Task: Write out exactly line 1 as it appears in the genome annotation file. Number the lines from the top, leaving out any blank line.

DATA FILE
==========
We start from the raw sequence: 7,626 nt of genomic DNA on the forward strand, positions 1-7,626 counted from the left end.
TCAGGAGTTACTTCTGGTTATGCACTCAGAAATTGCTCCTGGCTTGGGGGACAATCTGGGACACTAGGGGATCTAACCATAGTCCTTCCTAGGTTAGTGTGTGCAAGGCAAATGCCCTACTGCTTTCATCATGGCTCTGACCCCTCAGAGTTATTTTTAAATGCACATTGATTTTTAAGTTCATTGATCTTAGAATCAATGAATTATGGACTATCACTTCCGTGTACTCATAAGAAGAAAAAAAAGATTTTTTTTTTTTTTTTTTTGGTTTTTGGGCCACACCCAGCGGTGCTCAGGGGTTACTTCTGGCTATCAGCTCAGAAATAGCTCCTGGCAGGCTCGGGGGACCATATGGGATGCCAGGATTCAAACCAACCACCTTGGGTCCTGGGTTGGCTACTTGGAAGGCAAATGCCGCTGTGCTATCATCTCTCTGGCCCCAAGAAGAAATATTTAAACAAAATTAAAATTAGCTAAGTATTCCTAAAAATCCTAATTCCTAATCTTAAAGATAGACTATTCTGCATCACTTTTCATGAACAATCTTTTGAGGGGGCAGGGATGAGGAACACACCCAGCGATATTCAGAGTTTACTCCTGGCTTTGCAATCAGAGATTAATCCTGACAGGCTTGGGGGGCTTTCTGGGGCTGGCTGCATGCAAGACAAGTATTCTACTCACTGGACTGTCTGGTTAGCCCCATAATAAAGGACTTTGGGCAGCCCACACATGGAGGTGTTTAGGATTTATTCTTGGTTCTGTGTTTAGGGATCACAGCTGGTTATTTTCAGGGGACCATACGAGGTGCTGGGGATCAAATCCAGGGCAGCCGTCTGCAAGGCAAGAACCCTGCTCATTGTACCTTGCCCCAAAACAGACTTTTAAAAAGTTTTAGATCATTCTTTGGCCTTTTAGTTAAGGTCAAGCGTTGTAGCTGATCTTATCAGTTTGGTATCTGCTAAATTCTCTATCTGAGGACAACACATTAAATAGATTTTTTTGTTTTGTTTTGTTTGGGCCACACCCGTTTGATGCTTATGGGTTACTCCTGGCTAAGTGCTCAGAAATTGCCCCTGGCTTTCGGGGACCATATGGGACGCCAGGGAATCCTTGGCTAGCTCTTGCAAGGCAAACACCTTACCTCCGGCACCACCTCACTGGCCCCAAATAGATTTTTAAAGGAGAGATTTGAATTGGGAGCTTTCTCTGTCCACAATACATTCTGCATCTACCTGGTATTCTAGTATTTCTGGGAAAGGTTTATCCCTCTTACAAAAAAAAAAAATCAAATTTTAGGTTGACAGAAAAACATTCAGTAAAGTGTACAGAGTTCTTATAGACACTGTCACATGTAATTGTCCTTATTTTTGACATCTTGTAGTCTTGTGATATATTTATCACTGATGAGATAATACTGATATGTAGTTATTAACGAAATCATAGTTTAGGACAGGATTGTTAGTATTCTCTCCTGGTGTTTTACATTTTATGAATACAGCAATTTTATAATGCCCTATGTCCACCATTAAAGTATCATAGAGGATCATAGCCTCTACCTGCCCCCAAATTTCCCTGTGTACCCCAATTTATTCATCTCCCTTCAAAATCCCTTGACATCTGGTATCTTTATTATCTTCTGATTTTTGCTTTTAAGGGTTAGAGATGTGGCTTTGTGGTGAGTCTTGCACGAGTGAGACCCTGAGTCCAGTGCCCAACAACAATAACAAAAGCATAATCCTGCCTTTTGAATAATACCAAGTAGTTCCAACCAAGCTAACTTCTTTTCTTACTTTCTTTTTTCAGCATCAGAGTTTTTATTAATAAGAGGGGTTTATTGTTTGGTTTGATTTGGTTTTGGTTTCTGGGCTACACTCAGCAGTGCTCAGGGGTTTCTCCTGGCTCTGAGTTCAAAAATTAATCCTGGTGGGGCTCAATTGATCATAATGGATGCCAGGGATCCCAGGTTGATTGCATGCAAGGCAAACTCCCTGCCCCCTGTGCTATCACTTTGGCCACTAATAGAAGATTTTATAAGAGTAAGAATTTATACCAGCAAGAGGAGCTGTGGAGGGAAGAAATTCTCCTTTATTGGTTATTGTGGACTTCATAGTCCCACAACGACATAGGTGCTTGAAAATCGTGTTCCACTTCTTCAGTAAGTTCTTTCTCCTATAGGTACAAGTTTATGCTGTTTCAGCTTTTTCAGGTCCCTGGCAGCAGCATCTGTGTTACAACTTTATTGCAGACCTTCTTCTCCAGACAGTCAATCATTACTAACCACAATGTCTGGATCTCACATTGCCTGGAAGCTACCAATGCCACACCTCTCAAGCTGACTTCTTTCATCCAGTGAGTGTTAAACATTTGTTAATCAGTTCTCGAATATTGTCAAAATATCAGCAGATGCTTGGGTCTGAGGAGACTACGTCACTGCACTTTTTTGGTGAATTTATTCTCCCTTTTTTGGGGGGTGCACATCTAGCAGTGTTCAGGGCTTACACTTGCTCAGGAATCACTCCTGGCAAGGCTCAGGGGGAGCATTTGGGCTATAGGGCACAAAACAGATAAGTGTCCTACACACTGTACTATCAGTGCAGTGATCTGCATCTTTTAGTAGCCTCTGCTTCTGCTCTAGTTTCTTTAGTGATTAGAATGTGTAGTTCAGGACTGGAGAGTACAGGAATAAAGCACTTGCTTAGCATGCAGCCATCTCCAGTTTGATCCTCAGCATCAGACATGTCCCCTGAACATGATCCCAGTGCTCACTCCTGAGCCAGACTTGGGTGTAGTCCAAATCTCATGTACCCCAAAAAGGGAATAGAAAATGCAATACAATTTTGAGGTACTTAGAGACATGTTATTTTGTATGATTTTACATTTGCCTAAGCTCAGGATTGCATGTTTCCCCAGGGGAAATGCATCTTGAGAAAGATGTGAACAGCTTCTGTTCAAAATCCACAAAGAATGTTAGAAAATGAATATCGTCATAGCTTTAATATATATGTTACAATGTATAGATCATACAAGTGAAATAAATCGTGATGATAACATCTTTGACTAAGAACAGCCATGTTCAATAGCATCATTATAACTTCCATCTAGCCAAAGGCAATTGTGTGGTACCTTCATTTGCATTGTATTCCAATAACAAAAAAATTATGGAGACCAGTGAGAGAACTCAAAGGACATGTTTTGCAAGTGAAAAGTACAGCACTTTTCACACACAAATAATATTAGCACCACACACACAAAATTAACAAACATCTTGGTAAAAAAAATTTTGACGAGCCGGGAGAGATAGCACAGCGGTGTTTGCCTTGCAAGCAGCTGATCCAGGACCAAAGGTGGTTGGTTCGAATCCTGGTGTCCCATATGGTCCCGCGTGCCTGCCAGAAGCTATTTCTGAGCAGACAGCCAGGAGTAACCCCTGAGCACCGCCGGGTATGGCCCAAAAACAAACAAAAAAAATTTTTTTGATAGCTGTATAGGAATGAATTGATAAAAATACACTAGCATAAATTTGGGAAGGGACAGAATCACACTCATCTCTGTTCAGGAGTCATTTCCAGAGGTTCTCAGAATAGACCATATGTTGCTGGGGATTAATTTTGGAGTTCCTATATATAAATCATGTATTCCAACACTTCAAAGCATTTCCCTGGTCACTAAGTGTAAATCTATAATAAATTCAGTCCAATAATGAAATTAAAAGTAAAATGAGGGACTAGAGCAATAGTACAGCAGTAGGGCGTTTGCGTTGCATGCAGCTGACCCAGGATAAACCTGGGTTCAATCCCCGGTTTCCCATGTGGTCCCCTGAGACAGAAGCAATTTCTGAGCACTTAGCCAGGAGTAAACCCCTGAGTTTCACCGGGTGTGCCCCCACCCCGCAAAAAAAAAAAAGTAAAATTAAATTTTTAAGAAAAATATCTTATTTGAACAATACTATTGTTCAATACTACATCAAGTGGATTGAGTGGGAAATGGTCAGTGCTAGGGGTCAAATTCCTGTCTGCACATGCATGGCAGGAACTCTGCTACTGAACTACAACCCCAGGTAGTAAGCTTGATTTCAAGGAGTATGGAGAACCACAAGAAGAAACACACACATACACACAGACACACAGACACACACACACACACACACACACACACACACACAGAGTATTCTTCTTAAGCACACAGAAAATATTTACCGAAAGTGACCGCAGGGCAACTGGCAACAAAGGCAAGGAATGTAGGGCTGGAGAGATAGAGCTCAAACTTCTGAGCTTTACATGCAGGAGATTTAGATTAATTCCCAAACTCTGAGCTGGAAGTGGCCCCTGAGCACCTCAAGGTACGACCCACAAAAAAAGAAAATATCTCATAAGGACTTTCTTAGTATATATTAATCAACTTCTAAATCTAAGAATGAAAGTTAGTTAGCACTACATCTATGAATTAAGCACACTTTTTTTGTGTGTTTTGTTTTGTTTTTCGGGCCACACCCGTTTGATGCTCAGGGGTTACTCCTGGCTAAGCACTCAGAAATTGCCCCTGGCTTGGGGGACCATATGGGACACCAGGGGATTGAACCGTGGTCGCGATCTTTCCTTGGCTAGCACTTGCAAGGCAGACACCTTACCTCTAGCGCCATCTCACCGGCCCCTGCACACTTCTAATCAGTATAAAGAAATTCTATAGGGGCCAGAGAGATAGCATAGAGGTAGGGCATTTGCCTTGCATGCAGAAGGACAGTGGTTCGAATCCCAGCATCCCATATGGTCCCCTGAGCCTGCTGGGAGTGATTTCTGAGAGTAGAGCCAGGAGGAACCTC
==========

We start from the raw sequence: 7,626 nt of genomic DNA on the forward strand, positions 1-7,626 counted from the left end.